The vacuum pump 10' or the vacuum compressor device 11 is working and producing a low pressure in the'tube 1 resulting in a relative high pressure in the tube 7' of the anti-cathode 4.: r i

At a certain temperatureof the palladium i foil 5 the gas will start'to difiuse into the tube 1 which is collected by the pump 1 or the vacuum compressor device 11..

t is unnecessary toexplain here the catalytic action of palladium which will in this case result in thehighest degree ofpurifying efficiency, for all the gas: must pass through by arm 17 secured to the tube 7. The width of thering is so dimensioned that the central aperture is large enough to preclude interference with the operation of the disk 5.

' The described method and the means for carryingout the same may be varied within the purviewofthe invention.

I, therefore, do not wishto limit'myself to the, details of arrangement nor to the sequence of stepsin .carryingout the'method, but include all changes, variations and modi fications constituting departures within the scope of the invention as defined in the ap pended claim. 1

I claim: r A 'continuous'method of gas purification, which comprisesthe steps of passingthe gases to be purified through a palladium diffusing diaphragm located between anticathode plates in a; cathode ray tube subjected to continuous evacuation, subjecting said diaphragm to electronic bombardment to'thereby raise the temperature of said diaphragm to a point to enhance the diffusion of the gases, and continuously withdrawing the gases fromsaid tube.

In witness-whereof I alfix my signature.


the palladium disk 5, and not only a part of it as is the case today with known catalyz ing agents (palladium, platinum black or asbestos).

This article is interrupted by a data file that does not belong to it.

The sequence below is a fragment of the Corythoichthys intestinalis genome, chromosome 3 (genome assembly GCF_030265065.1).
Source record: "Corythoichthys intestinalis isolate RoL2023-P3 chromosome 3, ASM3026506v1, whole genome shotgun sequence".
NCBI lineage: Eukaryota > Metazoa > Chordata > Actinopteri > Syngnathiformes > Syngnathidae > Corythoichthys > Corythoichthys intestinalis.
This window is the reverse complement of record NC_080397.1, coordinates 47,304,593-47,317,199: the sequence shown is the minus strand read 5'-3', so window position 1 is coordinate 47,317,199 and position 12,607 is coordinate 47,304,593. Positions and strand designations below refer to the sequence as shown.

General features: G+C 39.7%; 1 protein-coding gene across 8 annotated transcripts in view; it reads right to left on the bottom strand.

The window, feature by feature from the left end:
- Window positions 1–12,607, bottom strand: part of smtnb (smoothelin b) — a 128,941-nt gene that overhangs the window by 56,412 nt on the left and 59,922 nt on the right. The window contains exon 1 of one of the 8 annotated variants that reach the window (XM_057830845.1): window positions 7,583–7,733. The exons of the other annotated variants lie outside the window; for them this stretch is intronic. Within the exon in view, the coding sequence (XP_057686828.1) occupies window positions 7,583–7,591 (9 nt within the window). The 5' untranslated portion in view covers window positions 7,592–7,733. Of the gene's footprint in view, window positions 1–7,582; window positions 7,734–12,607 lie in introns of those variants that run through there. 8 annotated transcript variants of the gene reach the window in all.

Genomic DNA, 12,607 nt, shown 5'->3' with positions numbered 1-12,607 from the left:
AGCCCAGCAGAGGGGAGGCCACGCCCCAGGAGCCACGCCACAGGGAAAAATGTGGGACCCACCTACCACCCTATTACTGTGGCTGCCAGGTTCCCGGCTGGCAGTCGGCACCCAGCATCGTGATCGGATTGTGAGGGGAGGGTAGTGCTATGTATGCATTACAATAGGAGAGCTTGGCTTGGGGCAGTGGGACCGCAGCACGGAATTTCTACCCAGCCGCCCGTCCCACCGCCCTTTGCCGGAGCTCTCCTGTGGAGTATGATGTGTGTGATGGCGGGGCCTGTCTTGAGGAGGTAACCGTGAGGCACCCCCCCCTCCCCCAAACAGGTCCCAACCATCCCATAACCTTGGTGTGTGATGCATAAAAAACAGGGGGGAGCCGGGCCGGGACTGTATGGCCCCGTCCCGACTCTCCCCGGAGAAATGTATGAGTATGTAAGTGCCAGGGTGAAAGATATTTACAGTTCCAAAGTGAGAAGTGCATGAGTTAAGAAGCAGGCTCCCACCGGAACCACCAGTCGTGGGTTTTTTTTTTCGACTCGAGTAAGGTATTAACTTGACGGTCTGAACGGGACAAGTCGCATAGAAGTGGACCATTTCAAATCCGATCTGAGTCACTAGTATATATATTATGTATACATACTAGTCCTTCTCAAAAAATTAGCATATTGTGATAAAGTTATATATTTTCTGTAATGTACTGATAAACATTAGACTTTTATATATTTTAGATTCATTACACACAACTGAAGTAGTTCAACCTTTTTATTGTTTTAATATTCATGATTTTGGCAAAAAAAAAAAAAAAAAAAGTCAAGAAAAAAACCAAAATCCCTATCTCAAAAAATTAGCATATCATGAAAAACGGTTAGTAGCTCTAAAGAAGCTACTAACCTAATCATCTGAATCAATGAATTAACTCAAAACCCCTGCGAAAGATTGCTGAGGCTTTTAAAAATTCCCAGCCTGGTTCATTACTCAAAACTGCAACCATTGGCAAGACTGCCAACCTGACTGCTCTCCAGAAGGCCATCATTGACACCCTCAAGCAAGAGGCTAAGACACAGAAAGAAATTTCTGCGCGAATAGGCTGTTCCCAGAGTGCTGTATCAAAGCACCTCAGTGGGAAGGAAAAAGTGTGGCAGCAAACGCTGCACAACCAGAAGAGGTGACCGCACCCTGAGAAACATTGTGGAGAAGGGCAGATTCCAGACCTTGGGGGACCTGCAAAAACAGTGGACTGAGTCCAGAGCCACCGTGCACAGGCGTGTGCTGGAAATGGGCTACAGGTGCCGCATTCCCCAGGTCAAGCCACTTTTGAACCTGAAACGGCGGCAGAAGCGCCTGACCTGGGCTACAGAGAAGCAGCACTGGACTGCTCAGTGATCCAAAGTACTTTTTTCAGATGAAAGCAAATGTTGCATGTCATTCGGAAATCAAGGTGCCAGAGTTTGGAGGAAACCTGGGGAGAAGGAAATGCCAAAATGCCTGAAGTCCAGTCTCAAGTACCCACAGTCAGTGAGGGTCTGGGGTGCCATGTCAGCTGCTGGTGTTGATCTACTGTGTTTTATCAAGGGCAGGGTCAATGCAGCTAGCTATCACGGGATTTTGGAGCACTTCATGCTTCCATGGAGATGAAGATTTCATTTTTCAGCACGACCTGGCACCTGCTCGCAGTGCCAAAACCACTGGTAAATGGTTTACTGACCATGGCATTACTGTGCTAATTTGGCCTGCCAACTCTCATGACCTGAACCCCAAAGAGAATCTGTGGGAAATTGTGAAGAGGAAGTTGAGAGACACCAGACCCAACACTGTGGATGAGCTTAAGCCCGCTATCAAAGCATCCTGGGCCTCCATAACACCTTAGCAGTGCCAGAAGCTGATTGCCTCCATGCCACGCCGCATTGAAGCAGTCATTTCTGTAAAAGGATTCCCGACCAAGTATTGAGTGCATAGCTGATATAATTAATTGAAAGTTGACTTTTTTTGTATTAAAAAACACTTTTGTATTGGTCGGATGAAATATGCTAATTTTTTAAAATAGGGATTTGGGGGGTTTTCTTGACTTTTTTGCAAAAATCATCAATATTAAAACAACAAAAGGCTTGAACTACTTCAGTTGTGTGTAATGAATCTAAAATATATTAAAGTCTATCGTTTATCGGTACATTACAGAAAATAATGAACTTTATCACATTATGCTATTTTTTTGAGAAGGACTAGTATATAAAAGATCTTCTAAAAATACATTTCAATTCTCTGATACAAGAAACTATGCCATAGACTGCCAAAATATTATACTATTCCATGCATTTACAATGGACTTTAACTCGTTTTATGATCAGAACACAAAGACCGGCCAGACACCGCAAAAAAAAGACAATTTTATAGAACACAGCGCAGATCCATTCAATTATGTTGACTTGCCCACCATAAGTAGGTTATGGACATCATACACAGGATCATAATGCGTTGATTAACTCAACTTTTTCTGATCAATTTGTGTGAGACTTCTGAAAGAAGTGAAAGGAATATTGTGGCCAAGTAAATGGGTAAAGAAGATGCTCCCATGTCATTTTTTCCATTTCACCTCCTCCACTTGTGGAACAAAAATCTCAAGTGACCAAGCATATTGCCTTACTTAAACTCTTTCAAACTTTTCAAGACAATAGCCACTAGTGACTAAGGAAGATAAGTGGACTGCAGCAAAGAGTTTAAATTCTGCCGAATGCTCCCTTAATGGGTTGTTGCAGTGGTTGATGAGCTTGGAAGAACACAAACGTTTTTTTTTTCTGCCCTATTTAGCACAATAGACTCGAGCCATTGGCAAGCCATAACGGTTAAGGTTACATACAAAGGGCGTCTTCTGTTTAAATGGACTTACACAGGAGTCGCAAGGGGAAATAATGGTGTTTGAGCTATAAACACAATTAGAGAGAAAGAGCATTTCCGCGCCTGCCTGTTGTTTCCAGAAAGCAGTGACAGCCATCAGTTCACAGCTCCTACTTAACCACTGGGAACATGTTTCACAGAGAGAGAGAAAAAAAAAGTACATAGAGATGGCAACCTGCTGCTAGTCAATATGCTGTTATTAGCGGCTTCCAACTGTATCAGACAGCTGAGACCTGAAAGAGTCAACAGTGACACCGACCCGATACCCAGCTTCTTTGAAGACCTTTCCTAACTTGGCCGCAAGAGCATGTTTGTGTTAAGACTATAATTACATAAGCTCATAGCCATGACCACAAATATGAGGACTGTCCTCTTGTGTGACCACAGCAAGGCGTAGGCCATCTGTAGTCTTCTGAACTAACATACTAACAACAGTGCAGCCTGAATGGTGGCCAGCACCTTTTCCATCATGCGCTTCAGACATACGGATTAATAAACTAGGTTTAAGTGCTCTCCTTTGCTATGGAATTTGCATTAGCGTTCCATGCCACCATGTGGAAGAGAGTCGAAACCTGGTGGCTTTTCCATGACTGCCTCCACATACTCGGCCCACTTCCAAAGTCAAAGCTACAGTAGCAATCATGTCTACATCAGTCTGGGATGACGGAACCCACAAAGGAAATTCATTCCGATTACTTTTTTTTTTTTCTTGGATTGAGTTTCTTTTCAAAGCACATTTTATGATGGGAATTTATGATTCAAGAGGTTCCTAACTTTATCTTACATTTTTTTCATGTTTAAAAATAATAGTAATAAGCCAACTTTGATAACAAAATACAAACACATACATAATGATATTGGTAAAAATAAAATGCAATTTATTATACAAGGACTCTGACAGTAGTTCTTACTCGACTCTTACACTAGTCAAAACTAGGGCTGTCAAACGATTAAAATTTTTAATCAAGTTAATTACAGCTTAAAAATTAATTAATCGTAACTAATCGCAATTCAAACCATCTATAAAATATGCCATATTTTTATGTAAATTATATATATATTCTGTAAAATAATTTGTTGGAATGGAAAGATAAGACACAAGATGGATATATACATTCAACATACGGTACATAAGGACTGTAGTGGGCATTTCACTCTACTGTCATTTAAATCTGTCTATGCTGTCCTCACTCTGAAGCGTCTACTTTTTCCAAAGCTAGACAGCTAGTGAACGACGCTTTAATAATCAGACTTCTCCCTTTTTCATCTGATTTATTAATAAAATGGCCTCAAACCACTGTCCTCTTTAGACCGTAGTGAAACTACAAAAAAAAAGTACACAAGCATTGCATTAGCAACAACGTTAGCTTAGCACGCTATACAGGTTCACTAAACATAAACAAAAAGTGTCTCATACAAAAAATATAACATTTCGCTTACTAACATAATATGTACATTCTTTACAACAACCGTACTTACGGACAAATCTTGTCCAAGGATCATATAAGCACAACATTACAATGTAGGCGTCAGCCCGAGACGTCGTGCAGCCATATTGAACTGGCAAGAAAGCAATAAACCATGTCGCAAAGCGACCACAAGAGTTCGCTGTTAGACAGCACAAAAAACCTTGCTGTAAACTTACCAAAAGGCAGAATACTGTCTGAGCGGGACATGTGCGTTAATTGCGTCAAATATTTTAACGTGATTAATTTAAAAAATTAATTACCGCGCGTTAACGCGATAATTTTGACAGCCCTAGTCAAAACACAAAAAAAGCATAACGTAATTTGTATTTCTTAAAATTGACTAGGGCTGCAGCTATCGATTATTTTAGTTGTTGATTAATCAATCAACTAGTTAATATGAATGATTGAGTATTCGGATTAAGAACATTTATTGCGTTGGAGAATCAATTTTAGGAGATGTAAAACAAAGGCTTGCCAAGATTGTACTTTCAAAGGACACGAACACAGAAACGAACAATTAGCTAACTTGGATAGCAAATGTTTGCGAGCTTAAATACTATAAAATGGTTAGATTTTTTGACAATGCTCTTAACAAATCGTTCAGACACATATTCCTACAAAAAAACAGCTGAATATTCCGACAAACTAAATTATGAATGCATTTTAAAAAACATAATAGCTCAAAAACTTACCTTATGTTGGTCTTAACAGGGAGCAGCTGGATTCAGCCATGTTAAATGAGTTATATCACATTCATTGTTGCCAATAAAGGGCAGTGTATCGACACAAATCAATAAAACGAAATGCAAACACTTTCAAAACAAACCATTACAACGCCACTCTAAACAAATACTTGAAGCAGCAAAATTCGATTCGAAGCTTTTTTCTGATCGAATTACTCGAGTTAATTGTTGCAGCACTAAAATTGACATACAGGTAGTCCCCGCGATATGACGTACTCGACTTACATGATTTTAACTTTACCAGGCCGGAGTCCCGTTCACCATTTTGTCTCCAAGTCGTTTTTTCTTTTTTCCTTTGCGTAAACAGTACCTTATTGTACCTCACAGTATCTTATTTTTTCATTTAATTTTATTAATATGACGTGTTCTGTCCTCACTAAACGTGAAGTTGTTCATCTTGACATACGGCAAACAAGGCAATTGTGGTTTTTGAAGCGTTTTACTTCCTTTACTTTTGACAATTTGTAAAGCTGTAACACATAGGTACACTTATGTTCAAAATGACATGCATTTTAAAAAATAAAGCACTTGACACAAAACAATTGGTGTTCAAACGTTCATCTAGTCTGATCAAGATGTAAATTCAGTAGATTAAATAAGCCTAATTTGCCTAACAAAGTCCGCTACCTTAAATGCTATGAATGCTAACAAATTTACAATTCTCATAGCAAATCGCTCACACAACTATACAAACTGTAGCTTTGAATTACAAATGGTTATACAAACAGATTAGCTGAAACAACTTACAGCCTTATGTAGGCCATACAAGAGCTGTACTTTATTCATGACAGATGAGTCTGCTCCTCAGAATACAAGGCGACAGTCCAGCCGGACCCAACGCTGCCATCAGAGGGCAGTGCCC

In order to determine the degree of purity 1 of the gas issued from the tube 1 a spectroscopical method is resorted to.

The discharge from the cathode 1 results ina glow of the gas emanating from the anti-cathode 4., V

A spectroscope 15 arranged adjacent to the tube 1 in juxtaposition to the space between In the event oxygen is to be Zpurified the V

Referenced by
Citing PatentFiling datePublication dateApplicantTitle
US2444222 *Aug 18, 1943Jun 29, 1948Invex IncOxygen enrichment system for gas engines
US2546715 *May 17, 1950Mar 27, 1951Gen ElectricGas analyzer detecting device
US2670649 *Jun 4, 1949Mar 2, 1954Cons Eng CorpSpectroscopic analysis of a gas mixture excited by a high-frequency electric field
US2824620 *Sep 12, 1955Feb 25, 1958Universal Oil Prod CoPurification of hydrogen utilizing hydrogen-permeable membranes
US2855820 *Jun 10, 1955Oct 14, 1958Cons Electrodynamics CorpMethod of spectroscopic gas analysis
US2986641 *Aug 8, 1957May 30, 1961Seismograph Service CorpApparatus for evacuating waste hydrogen from a chamber in which neutrons are produced
US3025745 *Jun 30, 1953Mar 20, 1962Beckman Instruments IncMethod and apparatus for analyzing gases
US3055262 *Feb 24, 1959Sep 25, 1962Plasmadyne CorpSpectroscopic light source and method
US3354619 *Aug 23, 1963Nov 28, 1967Continental Oil CoVapor phase chromatography system
US4056368 *Feb 4, 1976Nov 1, 1977Kelsey-Hayes CompanyMethod and apparatus for degassing gas contaminated particulate material
US4699637 *Sep 10, 1984Oct 13, 1987Kernforschungsanlage Julich Gesellschaft Mit Beschrankter HaftungHydrogen permeation membrane
US6183542 *Nov 9, 1998Feb 6, 2001Peter R. BossardMethod and apparatus for purifying hydrogen
U.S. Classification95/53, 95/54, 95/56, 204/164, 95/73
International ClassificationB01D53/22
Cooperative ClassificationB01D2313/42, B01D63/087, B01D53/22
European ClassificationB01D53/22, B01D63/08F